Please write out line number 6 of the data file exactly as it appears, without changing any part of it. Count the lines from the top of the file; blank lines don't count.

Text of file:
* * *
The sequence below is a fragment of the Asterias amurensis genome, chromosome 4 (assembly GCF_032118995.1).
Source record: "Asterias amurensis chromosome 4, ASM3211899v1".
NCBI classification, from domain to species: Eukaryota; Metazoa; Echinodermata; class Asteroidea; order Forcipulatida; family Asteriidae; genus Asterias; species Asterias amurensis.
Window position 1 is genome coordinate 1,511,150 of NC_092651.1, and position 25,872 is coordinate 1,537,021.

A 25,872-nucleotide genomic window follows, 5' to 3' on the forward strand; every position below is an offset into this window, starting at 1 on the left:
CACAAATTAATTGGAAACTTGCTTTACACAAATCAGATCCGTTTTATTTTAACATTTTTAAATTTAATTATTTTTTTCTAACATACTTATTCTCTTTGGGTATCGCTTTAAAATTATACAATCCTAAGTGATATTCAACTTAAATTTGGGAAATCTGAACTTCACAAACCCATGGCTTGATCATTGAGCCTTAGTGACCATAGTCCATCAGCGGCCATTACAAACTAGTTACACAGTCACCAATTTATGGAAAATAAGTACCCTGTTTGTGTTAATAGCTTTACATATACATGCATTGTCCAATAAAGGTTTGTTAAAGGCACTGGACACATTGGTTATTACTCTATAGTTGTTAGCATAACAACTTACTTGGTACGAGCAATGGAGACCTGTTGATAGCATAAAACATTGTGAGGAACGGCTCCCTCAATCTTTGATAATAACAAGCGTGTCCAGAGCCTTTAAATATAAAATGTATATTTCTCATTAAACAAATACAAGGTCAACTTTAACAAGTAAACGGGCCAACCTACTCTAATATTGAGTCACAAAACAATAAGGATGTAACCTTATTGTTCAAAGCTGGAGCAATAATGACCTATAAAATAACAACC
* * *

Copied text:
CACAAATTAATTGGAAACTTGCTTTACACAAATCAGATCCGTTTTATTTTAACATTTTTAAATTTAATTATTTTTTTCTAACATACTTATTCTCTTTGGGTATCGCTTTAAAATTATACAATCCTAAGTGATATTCAACTTAAATTTGGGAAATCTGAACTTCACAAACCCATGGCTTGATCATTGAGCCTTAGTGACCATAGTCCATCAGCGGCCATTACAAACTAGTTACACAGTCACCAATTTATGGAAAATAAGTACCCTGTTTGTGTTAATAGCTTTACATATACATGCATTGTCCAATAAAGGTTTGTTAAAGGCACTGGACACATTGGTTATTACTCTATAGTTGTTAGCATAACAACTTACTTGGTACGAGCAATGGAGACCTGTTGATAGCATAAAACATTGTGAGGAACGGCTCCCTCAATCTTTGATAATAACAAGCGTGTCCAGAGCCTTTAAATATAAAATGTATATTTCTCATTAAACAAATACAAGGTCAACTTTAACAAGTAAACGGGCCAACCTACTCTAATATTGAGTCACAAAACAATAAGGATGTAACCTTATTGTTCAAAGCTGGAGCAATAATGACCTATAAAATAACAACC